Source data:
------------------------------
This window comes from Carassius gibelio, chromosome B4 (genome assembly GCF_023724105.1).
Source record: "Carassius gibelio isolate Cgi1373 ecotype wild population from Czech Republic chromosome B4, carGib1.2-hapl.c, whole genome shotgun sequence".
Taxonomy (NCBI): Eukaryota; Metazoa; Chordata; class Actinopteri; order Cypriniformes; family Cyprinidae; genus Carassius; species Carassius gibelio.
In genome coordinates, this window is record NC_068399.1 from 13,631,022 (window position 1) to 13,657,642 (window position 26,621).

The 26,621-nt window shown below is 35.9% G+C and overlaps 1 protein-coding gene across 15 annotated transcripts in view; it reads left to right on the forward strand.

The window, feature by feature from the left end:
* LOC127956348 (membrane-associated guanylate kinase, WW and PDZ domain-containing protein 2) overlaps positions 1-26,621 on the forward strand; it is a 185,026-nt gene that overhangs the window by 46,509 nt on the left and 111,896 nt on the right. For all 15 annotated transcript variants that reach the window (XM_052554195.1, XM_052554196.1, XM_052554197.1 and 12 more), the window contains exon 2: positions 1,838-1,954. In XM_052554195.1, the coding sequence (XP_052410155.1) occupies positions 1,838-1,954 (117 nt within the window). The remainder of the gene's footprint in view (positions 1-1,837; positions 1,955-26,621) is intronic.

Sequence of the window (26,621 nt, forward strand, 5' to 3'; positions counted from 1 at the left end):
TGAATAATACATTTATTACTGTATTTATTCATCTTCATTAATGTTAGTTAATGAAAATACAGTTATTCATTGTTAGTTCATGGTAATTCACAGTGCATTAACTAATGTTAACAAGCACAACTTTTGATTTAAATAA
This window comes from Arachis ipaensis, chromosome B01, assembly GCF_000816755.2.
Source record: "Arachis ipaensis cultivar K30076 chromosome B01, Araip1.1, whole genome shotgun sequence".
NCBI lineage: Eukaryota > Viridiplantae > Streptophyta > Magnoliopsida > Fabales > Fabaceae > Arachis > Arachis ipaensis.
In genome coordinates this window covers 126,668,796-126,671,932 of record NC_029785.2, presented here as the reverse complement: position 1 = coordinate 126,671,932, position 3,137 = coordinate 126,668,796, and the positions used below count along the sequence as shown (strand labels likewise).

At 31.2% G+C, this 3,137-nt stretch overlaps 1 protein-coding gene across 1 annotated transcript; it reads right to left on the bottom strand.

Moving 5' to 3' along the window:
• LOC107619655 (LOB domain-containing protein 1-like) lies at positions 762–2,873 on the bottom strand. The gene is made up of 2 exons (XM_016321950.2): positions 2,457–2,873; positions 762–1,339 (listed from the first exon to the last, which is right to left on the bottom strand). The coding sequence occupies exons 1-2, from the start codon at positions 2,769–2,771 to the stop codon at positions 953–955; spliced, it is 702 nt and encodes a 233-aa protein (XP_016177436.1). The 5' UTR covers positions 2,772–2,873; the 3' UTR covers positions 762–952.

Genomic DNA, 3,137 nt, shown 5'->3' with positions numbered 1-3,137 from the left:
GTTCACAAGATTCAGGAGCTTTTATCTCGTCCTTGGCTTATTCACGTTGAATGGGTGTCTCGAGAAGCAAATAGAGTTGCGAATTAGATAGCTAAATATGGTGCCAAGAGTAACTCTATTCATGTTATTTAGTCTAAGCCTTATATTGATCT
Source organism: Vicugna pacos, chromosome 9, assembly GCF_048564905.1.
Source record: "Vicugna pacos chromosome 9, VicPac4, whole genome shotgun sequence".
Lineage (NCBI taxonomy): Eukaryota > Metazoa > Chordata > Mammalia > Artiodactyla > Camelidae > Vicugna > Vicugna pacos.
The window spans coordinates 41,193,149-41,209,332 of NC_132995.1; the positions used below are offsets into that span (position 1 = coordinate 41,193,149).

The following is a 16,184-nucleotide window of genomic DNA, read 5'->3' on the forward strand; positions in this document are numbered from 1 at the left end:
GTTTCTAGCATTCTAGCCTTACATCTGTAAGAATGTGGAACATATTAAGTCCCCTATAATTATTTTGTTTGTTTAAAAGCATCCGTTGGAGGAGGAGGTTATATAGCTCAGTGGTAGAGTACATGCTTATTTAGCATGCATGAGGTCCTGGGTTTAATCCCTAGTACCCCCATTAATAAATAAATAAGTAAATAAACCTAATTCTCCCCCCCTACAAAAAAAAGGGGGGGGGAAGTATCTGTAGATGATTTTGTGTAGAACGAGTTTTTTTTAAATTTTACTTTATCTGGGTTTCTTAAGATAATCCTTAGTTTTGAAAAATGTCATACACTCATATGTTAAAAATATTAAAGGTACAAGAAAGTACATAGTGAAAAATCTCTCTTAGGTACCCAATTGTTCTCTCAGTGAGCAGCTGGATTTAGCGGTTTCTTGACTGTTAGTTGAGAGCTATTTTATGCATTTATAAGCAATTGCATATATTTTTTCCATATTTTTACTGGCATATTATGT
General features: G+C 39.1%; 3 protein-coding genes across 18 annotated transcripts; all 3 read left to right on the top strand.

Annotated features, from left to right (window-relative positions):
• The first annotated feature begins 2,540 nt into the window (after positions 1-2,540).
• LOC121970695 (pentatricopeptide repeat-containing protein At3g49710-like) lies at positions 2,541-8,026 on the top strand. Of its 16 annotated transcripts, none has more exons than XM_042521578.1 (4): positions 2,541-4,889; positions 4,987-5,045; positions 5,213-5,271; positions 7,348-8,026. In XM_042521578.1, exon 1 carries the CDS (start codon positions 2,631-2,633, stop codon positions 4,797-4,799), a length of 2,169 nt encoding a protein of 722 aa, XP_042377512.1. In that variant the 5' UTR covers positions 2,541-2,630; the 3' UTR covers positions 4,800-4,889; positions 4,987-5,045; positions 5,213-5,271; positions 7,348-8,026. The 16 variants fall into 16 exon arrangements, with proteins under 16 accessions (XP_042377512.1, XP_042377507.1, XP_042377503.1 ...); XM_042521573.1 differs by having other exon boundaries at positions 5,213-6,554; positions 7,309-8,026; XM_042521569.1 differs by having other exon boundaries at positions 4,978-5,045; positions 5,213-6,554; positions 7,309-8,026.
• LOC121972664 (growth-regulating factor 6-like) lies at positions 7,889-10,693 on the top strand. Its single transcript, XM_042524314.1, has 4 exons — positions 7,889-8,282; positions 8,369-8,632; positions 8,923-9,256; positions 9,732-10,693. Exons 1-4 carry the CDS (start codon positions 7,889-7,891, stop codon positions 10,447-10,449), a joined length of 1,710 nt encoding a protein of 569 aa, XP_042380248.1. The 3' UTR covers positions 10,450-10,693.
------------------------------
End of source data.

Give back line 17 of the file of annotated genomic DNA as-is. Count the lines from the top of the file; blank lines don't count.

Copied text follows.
Genomic DNA, 3,137 nt, shown 5'->3' with positions numbered 1-3,137 from the left: